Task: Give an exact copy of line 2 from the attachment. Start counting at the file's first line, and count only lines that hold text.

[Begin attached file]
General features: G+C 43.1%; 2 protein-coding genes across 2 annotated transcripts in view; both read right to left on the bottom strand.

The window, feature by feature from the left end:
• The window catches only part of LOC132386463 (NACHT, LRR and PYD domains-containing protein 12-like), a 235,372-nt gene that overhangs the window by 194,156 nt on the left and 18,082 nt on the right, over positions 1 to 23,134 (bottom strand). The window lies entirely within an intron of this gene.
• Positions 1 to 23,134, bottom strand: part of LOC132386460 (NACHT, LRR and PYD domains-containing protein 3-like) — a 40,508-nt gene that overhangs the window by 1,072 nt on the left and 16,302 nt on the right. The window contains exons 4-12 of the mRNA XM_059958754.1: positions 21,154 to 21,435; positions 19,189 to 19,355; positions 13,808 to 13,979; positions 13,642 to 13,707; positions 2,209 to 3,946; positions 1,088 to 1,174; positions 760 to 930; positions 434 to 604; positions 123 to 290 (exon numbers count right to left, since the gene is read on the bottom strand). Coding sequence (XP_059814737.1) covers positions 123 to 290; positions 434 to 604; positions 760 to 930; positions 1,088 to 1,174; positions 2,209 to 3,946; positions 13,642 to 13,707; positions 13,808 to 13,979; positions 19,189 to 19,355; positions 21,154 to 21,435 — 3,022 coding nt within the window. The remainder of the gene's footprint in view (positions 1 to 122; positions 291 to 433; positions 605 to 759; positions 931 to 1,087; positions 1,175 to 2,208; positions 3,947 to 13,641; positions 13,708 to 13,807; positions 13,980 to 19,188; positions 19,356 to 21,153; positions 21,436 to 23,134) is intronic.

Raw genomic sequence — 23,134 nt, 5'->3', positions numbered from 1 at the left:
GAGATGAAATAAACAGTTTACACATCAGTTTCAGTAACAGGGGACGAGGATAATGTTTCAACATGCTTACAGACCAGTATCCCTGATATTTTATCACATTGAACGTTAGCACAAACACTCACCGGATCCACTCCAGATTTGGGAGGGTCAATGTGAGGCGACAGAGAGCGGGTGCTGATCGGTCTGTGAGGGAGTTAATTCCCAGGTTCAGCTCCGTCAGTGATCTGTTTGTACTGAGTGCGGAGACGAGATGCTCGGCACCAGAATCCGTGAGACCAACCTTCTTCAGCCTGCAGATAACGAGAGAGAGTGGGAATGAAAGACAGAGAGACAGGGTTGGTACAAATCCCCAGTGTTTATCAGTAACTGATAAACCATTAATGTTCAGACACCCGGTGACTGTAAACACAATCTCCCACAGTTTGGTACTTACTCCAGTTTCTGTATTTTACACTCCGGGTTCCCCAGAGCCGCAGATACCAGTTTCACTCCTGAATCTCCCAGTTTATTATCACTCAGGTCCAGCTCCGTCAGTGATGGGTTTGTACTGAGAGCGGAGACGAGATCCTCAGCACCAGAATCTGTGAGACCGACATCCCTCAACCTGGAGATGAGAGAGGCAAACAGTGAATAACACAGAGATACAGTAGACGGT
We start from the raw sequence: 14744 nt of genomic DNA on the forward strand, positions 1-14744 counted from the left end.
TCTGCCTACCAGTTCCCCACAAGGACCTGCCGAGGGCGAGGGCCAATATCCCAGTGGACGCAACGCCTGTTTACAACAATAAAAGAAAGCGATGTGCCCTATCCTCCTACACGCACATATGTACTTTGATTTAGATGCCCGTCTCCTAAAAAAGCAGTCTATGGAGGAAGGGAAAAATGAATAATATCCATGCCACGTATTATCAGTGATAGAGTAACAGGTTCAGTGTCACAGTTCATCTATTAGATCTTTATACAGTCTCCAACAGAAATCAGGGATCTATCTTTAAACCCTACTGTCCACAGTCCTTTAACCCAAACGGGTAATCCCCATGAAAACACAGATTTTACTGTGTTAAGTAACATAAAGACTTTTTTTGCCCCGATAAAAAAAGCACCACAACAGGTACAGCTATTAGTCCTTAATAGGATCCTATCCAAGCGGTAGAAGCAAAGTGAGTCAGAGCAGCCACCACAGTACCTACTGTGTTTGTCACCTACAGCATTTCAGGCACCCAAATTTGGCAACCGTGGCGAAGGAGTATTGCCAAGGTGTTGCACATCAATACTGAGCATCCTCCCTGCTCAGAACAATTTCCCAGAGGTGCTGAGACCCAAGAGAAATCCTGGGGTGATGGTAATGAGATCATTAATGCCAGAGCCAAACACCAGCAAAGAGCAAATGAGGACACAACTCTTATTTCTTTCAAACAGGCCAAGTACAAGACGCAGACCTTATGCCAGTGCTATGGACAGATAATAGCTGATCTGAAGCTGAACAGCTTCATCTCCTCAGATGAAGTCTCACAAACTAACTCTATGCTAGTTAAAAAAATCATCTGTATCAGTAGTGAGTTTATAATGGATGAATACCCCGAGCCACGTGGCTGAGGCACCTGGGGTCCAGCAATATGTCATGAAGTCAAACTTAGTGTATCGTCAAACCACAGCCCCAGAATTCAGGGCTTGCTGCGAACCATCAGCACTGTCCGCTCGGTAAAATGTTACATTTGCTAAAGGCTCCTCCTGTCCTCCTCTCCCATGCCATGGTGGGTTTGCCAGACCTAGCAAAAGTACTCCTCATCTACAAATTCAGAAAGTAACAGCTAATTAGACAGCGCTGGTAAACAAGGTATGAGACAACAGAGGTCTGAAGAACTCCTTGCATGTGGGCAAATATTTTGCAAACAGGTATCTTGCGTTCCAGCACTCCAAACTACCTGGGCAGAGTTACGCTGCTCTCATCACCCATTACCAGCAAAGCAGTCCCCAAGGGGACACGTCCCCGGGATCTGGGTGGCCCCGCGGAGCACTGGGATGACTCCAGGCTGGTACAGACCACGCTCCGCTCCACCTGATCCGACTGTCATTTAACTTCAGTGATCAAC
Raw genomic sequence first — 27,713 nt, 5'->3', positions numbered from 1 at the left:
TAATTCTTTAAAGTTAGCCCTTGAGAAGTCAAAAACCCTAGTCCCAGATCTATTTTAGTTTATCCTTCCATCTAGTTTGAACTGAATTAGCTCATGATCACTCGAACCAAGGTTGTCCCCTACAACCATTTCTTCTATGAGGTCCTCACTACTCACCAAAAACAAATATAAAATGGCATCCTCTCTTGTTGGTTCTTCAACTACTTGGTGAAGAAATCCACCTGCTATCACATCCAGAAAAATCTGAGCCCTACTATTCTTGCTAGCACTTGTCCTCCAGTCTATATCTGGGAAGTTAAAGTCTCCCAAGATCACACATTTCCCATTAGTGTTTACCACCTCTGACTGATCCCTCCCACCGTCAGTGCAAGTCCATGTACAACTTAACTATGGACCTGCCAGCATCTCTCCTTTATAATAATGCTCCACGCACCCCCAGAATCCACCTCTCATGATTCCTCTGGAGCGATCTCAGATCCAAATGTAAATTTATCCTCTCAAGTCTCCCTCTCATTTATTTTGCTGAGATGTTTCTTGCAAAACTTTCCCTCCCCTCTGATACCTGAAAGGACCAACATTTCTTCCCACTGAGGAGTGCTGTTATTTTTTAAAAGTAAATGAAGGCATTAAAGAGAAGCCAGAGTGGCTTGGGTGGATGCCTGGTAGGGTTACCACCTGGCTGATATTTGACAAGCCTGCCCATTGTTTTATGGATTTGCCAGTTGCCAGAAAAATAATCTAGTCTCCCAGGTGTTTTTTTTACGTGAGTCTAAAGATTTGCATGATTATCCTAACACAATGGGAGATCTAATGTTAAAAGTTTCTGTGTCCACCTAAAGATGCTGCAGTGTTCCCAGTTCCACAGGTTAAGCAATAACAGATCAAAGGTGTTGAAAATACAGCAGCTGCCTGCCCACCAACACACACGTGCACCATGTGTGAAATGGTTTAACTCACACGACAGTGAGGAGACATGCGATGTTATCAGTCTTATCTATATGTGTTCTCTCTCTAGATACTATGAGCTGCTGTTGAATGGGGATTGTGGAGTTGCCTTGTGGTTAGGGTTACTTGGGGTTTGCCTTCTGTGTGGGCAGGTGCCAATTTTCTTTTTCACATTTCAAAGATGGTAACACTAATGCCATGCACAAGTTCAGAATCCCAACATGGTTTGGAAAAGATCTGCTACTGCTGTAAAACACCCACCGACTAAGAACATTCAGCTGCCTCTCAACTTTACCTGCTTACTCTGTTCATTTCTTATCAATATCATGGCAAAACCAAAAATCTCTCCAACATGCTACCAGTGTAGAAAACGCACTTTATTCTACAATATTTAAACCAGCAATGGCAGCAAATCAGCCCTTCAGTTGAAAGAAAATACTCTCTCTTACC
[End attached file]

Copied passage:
The window, feature by feature from the left end: